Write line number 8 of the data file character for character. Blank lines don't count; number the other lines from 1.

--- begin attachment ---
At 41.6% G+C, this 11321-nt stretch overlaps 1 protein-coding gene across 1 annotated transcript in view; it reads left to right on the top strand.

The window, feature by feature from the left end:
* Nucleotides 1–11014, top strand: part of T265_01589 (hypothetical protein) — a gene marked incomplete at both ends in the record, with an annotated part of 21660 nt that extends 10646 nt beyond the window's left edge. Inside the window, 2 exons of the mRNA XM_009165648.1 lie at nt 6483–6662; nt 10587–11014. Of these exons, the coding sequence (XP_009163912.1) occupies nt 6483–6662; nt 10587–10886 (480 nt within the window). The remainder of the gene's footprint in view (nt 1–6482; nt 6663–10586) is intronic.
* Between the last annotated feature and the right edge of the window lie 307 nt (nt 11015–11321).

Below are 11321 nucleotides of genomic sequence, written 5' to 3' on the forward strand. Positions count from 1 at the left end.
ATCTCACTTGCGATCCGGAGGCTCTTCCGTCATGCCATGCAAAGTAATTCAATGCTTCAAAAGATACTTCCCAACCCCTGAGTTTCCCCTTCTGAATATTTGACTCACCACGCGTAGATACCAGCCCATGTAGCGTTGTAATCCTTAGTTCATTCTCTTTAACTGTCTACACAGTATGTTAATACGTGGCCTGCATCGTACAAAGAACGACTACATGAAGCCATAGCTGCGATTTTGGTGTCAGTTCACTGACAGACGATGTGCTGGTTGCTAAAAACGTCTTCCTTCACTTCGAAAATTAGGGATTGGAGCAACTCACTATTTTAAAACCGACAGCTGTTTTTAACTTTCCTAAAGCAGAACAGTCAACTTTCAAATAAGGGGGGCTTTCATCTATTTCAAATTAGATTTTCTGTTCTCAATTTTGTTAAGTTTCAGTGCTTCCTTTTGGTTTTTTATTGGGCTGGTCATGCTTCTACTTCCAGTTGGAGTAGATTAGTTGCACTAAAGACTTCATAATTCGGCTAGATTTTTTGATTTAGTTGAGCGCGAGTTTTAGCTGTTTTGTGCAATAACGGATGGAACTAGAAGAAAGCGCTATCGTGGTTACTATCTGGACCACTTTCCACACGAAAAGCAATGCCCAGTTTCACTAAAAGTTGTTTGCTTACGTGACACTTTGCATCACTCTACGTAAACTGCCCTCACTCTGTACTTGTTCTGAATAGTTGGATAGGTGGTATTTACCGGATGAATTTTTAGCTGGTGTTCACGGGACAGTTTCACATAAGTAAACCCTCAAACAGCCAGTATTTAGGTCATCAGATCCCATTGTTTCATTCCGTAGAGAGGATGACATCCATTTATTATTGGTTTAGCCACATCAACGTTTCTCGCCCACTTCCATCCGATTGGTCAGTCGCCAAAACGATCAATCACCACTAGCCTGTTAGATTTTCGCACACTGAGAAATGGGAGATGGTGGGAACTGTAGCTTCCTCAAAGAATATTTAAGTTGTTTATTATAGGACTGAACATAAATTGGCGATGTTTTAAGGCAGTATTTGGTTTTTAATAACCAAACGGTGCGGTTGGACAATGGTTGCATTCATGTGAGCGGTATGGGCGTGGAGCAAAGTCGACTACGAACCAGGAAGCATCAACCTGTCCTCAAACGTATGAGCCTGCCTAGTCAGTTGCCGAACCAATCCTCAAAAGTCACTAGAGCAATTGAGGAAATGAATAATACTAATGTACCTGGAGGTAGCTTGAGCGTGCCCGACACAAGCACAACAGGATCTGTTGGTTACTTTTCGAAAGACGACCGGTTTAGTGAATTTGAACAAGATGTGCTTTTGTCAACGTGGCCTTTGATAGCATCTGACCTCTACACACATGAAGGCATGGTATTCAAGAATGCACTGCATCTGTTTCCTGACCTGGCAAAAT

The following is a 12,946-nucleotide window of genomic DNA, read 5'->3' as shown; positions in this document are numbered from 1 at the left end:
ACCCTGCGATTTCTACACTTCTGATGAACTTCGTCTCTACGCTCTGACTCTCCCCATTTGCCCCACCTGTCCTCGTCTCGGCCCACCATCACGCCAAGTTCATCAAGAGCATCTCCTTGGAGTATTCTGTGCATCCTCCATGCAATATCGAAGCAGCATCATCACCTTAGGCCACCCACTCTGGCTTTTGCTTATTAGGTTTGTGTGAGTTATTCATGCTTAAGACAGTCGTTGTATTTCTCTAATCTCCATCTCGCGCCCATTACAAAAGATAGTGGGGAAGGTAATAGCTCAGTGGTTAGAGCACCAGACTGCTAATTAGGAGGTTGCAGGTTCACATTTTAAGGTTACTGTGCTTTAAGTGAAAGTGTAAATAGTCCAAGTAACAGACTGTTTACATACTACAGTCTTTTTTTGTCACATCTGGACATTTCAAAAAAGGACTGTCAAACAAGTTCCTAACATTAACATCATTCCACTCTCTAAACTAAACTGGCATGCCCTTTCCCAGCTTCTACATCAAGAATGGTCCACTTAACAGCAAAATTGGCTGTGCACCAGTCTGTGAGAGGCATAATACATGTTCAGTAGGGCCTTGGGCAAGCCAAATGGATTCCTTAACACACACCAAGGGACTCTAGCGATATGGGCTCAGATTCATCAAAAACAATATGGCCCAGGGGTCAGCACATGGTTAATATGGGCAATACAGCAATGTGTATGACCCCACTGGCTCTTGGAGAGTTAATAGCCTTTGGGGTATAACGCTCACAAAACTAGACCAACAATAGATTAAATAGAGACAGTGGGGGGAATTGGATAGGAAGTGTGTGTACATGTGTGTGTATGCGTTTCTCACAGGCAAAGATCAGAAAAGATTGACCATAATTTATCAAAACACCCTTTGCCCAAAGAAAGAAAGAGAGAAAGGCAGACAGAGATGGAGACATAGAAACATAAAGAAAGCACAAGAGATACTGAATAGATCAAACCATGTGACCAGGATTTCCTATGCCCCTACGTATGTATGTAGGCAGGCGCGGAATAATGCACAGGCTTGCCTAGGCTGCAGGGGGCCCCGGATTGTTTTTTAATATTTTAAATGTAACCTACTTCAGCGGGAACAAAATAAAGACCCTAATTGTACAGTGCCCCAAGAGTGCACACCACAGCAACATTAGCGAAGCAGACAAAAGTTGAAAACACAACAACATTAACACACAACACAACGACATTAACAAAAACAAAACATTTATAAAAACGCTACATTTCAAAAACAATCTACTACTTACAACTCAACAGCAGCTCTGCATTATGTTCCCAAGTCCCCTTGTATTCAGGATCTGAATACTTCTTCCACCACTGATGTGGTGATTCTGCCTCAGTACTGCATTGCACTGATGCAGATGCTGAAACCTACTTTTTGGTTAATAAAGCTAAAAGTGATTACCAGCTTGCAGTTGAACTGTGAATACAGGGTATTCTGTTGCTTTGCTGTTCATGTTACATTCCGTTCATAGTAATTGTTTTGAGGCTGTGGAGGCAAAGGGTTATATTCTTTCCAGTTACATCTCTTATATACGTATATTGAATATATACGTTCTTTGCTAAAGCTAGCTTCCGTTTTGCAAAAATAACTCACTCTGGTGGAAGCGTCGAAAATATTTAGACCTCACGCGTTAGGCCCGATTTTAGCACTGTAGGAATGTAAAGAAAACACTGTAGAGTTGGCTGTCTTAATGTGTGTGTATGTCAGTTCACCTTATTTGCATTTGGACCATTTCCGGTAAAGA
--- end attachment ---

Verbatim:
ACCCTGCGATTTCTACACTTCTGATGAACTTCGTCTCTACGCTCTGACTCTCCCCATTTGCCCCACCTGTCCTCGTCTCGGCCCACCATCACGCCAAGTTCATCAAGAGCATCTCCTTGGAGTATTCTGTGCATCCTCCATGCAATATCGAAGCAGCATCATCACCTTAGGCCACCCACTCTGGCTTTTGCTTATTAGGTTTGTGTGAGTTATTCATGCTTAAGACAGTCGTTGTATTTCTCTAATCTCCATCTCGCGCCCATTACAAAAGATAGTGGGGAAGGTAATAGCTCAGTGGTTAGAGCACCAGACTGCTAATTAGGAGGTTGCAGGTTCACATTTTAAGGTTACTGTGCTTTAAGTGAAAGTGTAAATAGTCCAAGTAACAGACTGTTTACATACTACAGTCTTTTTTTGTCACATCTGGACATTTCAAAAAAGGACTGTCAAACAAGTTCCTAACATTAACATCATTCCACTCTCTAAACTAAACTGGCATGCCCTTTCCCAGCTTCTACATCAAGAATGGTCCACTTAACAGCAAAATTGGCTGTGCACCAGTCTGTGAGAGGCATAATACATGTTCAGTAGGGCCTTGGGCAAGCCAAATGGATTCCTTAACACACACCAAGGGACTCTAGCGATATGGGCTCAGATTCATCAAAAACAATATGGCCCAGGGGTCAGCACATGGTTAATATGGGCAATACAGCAATGTGTATGACCCCACTGGCTCTTGGAGAGTTAATAGCCTTTGGGGTATAACGCTCACAAAACTAGACCAACAATAGATTAAATAGAGACAGTGGGGGGAATTGGATAGGAAGTGTGTGTACATGTGTGTGTATGCGTTTCTCACAGGCAAAGATCAGAAAAGATTGACCATAATTTATCAAAACACCCTTTGCCCAAAGAAAGAAAGAGAGAAAGGCAGACAGAGATGGAGACATAGAAACATAAAGAAAGCACAAGAGATACTGAATAGATCAAACCATGTGACCAGGATTTCCTATGCCCCTACGTATGTATGTAGGCAGGCGCGGAATAATGCACAGGCTTGCCTAGGCTGCAGGGGGCCCCGGATTGTTTTTTAATATTTTAAATGTAACCTACTTCAGCGGGAACAAAATAAAGACCCTAATTGTACAGTGCCCCAAGAGTGCACACCACAGCAACATTAGCGAAGCAGACAAAAGTTGAAAACACAACAACATTAACACACAACACAACGACATTAACAAAAACAAAACATTTATAAAAACGCTACATTTCAAAAACAATCTACTACTTACAACTCAACAGCAGCTCTGCATTATGTTCCCAAGTCCCCTTGTATTCAGGATCTGAATACTTCTTCCACCACTGATGTGGTGATTCTGCCTCAGTACTGCATTGCACTGATGCAGATGCTGAAACCTACTTTTTGGTTAATAAAGCTAAAAGTGATTACCAGCTTGCAGTTGAACTGTGAATACAGGGTATTCTGTTGCTTTGCTGTTCATGTTACATTCCGTTCATAGTAATTGTTTTGAGGCTGTGGAGGCAAAGGGTTATATTCTTTCCAGTTACATCTCTTATATACGTATATTGAATATATACGTTCTTTGCTAAAGCTAGCTTCCGTTTTGCAAAAATAACTCACTCTGGTGGAAGCGTCGAAAATATTTAGACCTCACGCGTTAGGCCCGATTTTAGCACTGTAGGAATGTAAAGAAAACACTGTAGAGTTGGCTGTCTTAATGTGTGTGTATGTCAGTTCACCTTATTTGCATTTGGACCATTTCCGGTAAAGA